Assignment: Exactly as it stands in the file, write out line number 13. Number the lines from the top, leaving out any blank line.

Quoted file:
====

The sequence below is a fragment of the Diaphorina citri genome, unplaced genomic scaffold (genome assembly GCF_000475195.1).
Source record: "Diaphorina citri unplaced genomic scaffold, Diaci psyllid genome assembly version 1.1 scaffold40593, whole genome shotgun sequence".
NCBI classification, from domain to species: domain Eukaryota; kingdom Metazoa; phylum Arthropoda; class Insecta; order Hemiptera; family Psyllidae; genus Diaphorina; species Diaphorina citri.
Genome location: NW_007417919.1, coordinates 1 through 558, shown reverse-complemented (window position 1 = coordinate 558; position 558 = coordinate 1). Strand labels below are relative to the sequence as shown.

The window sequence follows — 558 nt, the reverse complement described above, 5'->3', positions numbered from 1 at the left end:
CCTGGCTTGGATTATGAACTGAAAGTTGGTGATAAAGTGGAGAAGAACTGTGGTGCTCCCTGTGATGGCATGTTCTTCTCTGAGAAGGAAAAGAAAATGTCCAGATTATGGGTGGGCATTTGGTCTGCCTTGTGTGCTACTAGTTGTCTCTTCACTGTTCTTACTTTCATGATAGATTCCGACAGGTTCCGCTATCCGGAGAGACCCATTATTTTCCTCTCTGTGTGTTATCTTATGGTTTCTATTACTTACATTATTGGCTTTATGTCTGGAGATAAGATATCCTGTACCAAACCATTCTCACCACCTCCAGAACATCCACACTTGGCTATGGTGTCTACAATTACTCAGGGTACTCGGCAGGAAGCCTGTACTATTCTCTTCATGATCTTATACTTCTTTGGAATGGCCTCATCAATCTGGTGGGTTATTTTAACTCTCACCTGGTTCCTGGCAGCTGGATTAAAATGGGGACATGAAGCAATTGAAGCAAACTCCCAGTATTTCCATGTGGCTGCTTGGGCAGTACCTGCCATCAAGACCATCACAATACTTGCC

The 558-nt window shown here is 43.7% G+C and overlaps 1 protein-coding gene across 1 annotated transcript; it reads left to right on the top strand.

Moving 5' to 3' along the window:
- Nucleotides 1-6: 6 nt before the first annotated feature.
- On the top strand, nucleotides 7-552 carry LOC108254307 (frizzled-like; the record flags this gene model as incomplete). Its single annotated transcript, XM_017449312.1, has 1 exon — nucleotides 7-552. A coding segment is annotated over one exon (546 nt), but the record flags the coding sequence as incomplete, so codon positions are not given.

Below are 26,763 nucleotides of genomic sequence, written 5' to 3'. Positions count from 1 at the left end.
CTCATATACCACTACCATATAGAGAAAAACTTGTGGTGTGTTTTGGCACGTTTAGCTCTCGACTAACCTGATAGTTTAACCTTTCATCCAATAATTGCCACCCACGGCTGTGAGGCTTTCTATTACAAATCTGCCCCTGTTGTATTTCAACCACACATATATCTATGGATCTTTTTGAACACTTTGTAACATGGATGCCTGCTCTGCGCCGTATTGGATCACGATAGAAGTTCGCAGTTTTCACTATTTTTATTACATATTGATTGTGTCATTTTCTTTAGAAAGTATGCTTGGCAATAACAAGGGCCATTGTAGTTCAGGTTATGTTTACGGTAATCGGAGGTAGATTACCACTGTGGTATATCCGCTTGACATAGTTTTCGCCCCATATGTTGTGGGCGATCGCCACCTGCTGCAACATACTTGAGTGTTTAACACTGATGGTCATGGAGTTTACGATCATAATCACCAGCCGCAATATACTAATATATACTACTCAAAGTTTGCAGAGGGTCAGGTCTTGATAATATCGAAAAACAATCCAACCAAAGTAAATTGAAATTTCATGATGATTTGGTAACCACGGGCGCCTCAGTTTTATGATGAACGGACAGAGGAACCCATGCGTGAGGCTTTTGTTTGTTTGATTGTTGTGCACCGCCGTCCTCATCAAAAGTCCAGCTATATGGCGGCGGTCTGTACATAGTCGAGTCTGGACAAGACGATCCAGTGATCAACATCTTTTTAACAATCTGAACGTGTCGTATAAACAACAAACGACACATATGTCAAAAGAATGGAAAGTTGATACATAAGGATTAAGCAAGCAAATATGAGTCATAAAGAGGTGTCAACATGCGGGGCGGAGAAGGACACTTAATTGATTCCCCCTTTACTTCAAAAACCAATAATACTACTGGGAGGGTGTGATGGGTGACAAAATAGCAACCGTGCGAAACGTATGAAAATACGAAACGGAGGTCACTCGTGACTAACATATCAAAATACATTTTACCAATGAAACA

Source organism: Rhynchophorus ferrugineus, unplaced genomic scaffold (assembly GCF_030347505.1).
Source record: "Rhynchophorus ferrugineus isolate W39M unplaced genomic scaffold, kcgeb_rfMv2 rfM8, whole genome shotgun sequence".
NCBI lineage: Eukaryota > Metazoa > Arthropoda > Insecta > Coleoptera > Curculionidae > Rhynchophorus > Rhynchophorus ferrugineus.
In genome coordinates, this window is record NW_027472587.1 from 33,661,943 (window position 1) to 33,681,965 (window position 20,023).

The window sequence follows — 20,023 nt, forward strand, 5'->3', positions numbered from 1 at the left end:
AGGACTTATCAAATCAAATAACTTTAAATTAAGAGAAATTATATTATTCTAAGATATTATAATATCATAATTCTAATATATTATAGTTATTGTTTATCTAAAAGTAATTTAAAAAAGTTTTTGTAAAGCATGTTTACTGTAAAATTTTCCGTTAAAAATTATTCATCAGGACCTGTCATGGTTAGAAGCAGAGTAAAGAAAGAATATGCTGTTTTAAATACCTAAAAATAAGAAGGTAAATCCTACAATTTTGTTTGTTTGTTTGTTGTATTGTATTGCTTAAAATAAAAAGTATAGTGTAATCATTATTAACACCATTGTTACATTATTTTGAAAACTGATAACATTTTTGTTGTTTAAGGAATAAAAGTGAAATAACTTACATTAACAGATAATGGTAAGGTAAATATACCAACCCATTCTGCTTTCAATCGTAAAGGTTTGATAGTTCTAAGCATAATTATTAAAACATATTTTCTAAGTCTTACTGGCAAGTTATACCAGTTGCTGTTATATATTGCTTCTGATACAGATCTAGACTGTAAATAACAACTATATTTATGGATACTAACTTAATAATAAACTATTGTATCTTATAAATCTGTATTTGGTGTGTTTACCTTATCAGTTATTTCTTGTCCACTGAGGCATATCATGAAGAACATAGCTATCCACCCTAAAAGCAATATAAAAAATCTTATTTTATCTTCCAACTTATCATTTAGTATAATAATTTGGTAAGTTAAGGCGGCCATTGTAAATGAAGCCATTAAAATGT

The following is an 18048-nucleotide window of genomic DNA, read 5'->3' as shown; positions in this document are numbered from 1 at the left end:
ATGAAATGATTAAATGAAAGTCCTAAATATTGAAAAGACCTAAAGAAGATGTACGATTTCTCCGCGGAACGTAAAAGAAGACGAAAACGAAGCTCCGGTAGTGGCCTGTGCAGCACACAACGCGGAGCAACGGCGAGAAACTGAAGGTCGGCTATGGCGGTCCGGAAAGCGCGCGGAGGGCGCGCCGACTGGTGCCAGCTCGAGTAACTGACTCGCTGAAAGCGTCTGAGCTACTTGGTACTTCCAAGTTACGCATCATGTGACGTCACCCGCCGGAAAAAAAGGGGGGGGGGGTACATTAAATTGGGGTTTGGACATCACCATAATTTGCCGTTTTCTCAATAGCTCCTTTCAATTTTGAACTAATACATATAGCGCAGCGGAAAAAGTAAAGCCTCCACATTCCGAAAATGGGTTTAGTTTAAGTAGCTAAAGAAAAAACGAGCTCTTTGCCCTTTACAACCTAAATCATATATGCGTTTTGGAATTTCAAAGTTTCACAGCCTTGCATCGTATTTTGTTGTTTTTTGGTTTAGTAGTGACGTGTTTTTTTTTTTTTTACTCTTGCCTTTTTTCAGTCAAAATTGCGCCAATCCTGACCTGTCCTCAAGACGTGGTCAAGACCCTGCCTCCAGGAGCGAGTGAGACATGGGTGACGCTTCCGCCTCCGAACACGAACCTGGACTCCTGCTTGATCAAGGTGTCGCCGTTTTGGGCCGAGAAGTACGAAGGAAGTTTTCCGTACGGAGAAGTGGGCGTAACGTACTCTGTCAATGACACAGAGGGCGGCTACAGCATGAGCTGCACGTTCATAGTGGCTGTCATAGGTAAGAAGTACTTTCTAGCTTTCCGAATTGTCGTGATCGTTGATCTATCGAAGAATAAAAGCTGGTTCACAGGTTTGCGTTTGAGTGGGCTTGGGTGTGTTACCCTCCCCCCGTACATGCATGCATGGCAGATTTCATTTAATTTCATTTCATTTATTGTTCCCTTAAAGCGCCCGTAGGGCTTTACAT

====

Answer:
Source organism: Rhynchophorus ferrugineus, unplaced genomic scaffold (assembly GCF_030347505.1).